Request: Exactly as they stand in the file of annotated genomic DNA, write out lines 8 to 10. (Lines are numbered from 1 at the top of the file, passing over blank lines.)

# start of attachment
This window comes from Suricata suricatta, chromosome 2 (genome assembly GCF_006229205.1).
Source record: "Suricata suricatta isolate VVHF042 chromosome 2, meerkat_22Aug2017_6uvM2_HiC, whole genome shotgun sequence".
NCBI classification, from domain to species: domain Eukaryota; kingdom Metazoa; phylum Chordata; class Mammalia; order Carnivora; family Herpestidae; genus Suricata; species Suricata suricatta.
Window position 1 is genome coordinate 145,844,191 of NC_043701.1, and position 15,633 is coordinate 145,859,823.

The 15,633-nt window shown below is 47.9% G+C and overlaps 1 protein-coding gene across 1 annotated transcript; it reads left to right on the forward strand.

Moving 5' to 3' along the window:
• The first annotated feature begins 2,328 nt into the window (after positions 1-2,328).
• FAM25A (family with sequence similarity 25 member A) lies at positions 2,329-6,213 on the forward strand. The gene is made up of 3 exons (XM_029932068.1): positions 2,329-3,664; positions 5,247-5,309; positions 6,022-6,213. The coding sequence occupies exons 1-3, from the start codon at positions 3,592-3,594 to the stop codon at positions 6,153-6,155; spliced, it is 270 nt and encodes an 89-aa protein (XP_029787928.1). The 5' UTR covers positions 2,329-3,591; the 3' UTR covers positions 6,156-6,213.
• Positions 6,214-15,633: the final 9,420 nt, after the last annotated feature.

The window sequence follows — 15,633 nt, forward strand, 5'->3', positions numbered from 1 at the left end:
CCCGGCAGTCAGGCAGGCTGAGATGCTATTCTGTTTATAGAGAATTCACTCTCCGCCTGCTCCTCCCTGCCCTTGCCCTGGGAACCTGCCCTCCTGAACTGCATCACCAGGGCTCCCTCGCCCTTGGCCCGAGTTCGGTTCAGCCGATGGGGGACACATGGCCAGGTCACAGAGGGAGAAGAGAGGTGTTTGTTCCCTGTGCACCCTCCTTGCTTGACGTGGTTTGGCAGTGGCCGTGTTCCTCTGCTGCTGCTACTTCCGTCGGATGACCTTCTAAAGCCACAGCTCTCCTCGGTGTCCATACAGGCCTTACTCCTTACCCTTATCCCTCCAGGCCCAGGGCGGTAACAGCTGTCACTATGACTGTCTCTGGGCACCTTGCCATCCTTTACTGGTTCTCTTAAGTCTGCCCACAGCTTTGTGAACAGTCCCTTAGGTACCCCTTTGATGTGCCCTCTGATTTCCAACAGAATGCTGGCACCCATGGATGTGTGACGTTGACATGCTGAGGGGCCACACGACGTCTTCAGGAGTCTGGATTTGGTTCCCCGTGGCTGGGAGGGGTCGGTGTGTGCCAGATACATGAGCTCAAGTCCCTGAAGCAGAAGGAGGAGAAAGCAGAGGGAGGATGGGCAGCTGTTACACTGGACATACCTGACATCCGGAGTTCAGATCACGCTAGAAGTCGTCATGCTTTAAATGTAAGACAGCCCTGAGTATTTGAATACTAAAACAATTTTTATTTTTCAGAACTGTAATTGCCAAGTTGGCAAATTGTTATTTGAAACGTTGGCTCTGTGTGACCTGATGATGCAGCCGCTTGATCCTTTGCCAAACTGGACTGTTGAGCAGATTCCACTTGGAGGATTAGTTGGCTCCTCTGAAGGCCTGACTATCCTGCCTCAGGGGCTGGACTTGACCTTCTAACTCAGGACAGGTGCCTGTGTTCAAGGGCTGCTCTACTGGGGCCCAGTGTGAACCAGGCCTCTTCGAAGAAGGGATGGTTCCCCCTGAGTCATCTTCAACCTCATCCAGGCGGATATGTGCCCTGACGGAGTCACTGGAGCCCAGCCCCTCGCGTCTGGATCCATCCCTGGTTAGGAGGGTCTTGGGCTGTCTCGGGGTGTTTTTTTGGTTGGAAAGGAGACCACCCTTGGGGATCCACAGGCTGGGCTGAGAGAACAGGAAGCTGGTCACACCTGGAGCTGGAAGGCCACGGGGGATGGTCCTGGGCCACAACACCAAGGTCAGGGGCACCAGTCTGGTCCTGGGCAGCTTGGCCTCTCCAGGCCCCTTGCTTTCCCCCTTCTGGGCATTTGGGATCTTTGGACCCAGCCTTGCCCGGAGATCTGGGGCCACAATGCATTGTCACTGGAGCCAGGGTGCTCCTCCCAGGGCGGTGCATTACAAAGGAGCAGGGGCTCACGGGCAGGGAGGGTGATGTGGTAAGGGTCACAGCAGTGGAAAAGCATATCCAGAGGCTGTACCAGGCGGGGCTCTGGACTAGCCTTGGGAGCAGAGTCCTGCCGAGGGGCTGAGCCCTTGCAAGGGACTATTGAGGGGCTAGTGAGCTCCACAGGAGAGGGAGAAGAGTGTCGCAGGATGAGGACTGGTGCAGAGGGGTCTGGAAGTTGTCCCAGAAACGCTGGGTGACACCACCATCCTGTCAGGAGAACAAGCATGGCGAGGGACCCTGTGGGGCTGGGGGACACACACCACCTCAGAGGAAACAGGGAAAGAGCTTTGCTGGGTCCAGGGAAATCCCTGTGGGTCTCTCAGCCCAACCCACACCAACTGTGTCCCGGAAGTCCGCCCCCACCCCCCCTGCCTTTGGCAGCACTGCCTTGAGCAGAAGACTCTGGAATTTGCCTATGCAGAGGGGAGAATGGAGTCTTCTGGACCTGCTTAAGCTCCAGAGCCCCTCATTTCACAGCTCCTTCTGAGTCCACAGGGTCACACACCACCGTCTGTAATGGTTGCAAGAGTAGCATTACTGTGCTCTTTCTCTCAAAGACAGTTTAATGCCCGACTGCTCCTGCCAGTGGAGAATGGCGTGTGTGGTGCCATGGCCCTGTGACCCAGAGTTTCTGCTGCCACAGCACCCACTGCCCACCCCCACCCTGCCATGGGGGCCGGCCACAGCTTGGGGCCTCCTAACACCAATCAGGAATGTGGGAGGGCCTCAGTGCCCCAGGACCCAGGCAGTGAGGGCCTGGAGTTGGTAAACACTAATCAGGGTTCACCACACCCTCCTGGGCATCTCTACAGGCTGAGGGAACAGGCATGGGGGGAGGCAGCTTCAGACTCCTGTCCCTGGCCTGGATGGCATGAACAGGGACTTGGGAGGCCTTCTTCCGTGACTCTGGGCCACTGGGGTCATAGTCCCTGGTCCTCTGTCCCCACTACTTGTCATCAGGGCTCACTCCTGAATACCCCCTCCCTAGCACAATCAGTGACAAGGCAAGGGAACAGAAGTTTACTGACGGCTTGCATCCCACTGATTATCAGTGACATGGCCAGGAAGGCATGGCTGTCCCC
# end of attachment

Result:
• FAM25A (family with sequence similarity 25 member A) lies at positions 2,329-6,213 on the forward strand. The gene is made up of 3 exons (XM_029932068.1): positions 2,329-3,664; positions 5,247-5,309; positions 6,022-6,213. The coding sequence occupies exons 1-3, from the start codon at positions 3,592-3,594 to the stop codon at positions 6,153-6,155; spliced, it is 270 nt and encodes an 89-aa protein (XP_029787928.1). The 5' UTR covers positions 2,329-3,591; the 3' UTR covers positions 6,156-6,213.
• Positions 6,214-15,633: the final 9,420 nt, after the last annotated feature.

The window sequence follows — 15,633 nt, forward strand, 5'->3', positions numbered from 1 at the left end: